Recollections of Dr. F. R. Leavis and Morris Shapira - Chris Terry - ebook

Recollections of Dr. F. R. Leavis and Morris Shapira ebook

Chris Terry

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Reflections on Dr Leavis, the Downing School of English, and Morris Shapira by a Leavis pupil of the closing years of Leavis’s time at Downing. More a memoir than a study, it takes letters received from Dr Leavis and one from Q. D. Leavis as the anchors for a story about the turbulences of that time as experienced by an undergraduate but recollected in retrospect. It considers the proposed reasons, causes of damage done, the nature of a single incident, the framework of a search for healing. One issue is that of “pastoral care" for undergraduate and former students. It is also about proximity to a national icon and the dynamics of teaching or learning in that context. It sketches a personal link to Dr Leavis, its privileges and its pitfalls, its emotional liability, while re-affirming or re-discovering the integrity and the necessity of Leavis' creative achievement in searching for a constant celebration of creative life sustaining values in the flux of the modern world after 1918. Simultaneously, it regrets the frantic debates and wounding squabbles within the Downing School from about 1963 onwards which denied the values the Downing experience sought to establish. It is argued that this was, in part, made inevitable by a cult building up around "the great man" in the search for security in the latter years which created both zealots and revisionists to their own detriment. Respect transformed into discipleship - a form of distance - and this into a form of dependence requiring revolt. In the process damage was done to the cause, to individuals around it, and to figures in the Diaspora. Based on letters received from Dr Leavis and one from Mrs. Leavis, the account speculates about the outlines of the crisis as it affected Dr Leavis and documents both his immersion in it and his emergence from it at a personal level. Another element considered is the energy released by the clash of adolescence, middle age, and old age (student aspirants, acolyte teachers, the Master) - the generations in conflict in the confined world of Cambridge. In this context the difficulties faced by the administrative body at Downing College concerned with winding down a whole era of teaching are taken into account: the task of finding a successor for a great, active and controversial figure in fairness and with harmony. At yet another level it is about looking for and finding doorways into the past and meeting friends on the other side. And, finally, it includes a positive memory of Morris Shapira, Director of Studies as of 1963, whose teaching was unique, selfless and effective during his Downing years. He is portrayed here as a victim of the process of post-Leavisian dénouement at Downing College.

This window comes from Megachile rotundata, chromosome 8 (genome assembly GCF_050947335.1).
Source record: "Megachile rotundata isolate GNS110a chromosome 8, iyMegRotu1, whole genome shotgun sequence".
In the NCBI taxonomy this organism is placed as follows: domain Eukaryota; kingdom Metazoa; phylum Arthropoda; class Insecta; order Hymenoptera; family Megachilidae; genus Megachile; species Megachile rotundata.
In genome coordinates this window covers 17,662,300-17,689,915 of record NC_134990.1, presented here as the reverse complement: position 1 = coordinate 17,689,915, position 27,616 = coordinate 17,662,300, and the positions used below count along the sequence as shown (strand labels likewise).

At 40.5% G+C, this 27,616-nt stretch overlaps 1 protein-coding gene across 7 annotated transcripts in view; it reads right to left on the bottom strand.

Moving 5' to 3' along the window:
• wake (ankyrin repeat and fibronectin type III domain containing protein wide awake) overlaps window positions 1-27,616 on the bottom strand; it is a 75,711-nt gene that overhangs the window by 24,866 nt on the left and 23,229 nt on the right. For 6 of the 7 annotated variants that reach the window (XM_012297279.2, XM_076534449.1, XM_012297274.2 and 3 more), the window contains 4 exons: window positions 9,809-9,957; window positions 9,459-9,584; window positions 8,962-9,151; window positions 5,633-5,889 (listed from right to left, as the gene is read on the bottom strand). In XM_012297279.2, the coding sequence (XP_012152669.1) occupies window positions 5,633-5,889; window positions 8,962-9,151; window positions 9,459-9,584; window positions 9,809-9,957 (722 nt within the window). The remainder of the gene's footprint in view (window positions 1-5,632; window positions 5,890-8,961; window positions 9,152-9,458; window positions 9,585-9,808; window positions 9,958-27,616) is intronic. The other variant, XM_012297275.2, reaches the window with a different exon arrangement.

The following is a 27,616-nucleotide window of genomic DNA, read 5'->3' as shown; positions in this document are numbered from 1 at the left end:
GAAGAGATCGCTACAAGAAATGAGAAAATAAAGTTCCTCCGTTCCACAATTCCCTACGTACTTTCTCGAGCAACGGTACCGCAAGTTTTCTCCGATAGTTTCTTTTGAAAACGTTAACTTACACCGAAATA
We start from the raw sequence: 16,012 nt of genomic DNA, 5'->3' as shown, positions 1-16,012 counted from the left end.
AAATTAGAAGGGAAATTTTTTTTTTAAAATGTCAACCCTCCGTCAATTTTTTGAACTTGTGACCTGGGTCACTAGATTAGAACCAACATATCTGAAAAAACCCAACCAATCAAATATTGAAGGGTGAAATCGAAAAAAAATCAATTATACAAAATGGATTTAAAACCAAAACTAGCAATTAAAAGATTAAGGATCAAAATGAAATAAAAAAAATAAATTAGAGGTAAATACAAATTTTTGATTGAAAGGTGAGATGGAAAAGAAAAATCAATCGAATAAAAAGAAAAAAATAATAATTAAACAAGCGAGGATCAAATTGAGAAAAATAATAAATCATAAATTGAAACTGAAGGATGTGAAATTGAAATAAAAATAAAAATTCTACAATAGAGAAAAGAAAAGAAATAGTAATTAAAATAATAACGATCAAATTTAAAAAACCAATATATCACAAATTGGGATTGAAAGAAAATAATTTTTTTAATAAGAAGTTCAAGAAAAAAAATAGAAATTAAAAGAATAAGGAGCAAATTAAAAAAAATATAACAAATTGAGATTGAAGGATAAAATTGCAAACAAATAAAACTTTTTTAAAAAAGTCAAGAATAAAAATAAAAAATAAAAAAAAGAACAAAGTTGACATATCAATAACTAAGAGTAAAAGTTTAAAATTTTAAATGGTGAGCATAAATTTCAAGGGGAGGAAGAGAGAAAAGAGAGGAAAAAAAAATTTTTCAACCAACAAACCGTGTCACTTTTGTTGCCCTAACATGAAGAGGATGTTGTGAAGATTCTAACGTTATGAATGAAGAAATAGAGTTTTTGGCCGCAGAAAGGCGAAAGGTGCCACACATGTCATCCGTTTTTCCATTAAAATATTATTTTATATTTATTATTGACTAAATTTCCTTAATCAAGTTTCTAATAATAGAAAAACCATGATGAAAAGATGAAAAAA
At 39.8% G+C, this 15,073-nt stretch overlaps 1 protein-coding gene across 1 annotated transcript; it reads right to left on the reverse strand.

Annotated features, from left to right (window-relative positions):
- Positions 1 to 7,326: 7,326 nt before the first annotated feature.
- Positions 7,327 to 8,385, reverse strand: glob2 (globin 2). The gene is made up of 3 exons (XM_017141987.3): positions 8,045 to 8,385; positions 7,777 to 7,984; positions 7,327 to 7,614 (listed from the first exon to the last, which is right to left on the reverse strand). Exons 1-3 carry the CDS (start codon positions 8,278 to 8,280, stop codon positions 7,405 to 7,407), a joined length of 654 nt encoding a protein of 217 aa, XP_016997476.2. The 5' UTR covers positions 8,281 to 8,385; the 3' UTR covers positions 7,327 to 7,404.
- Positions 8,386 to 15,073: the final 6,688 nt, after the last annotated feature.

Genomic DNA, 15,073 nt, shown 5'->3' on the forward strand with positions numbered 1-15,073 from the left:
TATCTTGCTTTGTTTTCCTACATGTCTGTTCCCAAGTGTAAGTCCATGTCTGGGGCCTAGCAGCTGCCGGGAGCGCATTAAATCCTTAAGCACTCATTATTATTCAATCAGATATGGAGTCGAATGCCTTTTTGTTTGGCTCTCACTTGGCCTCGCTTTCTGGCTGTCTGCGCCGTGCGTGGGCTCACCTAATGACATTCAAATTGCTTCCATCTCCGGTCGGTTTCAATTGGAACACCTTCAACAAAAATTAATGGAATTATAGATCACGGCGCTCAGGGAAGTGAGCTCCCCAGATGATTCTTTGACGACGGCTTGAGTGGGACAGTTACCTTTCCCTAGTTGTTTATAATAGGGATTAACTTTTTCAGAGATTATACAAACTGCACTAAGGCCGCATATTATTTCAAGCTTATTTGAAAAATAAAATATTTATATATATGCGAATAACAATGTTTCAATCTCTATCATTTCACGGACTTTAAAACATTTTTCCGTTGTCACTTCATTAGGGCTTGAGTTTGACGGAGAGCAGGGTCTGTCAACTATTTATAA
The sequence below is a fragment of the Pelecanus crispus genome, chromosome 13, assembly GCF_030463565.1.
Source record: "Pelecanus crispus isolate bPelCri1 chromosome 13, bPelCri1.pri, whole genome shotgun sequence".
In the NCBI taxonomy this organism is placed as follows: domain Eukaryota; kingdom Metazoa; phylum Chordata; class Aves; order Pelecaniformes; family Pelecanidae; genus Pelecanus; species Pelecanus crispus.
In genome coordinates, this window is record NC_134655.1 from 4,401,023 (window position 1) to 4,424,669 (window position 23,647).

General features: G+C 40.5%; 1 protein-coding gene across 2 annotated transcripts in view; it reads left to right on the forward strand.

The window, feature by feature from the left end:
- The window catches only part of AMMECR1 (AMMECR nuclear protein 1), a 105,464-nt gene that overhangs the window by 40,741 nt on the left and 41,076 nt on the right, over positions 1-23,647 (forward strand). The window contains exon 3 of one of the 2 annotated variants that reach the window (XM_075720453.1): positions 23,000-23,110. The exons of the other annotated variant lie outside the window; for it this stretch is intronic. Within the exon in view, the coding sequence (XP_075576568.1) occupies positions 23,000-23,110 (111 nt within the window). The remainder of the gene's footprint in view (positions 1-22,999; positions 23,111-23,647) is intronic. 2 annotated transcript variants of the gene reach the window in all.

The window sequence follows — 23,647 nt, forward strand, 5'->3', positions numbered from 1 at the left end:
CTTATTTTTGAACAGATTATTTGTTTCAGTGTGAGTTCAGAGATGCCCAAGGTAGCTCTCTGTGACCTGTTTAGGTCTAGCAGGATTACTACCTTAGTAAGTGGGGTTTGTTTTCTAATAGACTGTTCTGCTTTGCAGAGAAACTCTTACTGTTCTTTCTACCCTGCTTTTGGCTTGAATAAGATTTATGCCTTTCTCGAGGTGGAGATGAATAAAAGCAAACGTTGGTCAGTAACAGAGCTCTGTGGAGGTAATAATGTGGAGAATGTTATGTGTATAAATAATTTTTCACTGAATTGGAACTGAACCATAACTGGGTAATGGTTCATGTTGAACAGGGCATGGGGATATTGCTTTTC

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Bibliografische Information der Deutschen Bibliothek

Die Deutsche Bibliothek verzeichnet diese Publikation in der Deutschen Nationalbibliografie; detaillierte bibliografische Daten sind im Internet über http://dnb.ddb.de abrufbar